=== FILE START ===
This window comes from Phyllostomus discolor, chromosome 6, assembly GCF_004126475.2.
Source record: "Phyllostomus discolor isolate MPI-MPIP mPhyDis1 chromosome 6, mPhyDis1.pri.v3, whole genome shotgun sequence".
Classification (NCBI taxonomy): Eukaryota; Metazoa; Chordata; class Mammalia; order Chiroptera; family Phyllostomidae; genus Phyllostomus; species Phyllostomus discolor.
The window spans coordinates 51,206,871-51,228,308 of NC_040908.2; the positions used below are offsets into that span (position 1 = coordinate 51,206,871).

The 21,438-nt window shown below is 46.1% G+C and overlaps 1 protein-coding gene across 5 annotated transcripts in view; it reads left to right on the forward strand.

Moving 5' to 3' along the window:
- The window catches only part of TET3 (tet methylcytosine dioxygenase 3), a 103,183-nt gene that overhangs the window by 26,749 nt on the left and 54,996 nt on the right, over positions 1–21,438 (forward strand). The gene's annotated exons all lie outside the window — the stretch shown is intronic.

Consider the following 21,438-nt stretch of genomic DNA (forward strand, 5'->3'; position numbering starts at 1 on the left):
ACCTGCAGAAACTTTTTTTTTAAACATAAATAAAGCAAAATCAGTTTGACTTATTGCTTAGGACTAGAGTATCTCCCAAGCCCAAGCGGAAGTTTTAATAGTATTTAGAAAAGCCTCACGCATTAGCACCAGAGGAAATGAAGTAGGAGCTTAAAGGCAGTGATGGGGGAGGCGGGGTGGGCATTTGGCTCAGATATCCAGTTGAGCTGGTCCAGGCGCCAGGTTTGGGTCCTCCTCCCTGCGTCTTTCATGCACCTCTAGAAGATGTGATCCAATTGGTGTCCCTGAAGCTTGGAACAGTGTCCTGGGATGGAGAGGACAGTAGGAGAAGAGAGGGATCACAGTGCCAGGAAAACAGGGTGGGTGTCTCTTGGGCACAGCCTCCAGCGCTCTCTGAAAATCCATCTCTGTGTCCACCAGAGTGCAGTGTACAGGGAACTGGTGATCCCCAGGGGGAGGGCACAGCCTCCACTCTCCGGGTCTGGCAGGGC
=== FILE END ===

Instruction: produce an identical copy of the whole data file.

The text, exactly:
This window comes from Phyllostomus discolor, chromosome 6, assembly GCF_004126475.2.
Source record: "Phyllostomus discolor isolate MPI-MPIP mPhyDis1 chromosome 6, mPhyDis1.pri.v3, whole genome shotgun sequence".
Classification (NCBI taxonomy): Eukaryota; Metazoa; Chordata; class Mammalia; order Chiroptera; family Phyllostomidae; genus Phyllostomus; species Phyllostomus discolor.
The window spans coordinates 51,206,871-51,228,308 of NC_040908.2; the positions used below are offsets into that span (position 1 = coordinate 51,206,871).

The 21,438-nt window shown below is 46.1% G+C and overlaps 1 protein-coding gene across 5 annotated transcripts in view; it reads left to right on the forward strand.

Moving 5' to 3' along the window:
- The window catches only part of TET3 (tet methylcytosine dioxygenase 3), a 103,183-nt gene that overhangs the window by 26,749 nt on the left and 54,996 nt on the right, over positions 1–21,438 (forward strand). The gene's annotated exons all lie outside the window — the stretch shown is intronic.

Consider the following 21,438-nt stretch of genomic DNA (forward strand, 5'->3'; position numbering starts at 1 on the left):
ACCTGCAGAAACTTTTTTTTTAAACATAAATAAAGCAAAATCAGTTTGACTTATTGCTTAGGACTAGAGTATCTCCCAAGCCCAAGCGGAAGTTTTAATAGTATTTAGAAAAGCCTCACGCATTAGCACCAGAGGAAATGAAGTAGGAGCTTAAAGGCAGTGATGGGGGAGGCGGGGTGGGCATTTGGCTCAGATATCCAGTTGAGCTGGTCCAGGCGCCAGGTTTGGGTCCTCCTCCCTGCGTCTTTCATGCACCTCTAGAAGATGTGATCCAATTGGTGTCCCTGAAGCTTGGAACAGTGTCCTGGGATGGAGAGGACAGTAGGAGAAGAGAGGGATCACAGTGCCAGGAAAACAGGGTGGGTGTCTCTTGGGCACAGCCTCCAGCGCTCTCTGAAAATCCATCTCTGTGTCCACCAGAGTGCAGTGTACAGGGAACTGGTGATCCCCAGGGGGAGGGCACAGCCTCCACTCTCCGGGTCTGGCAGGGC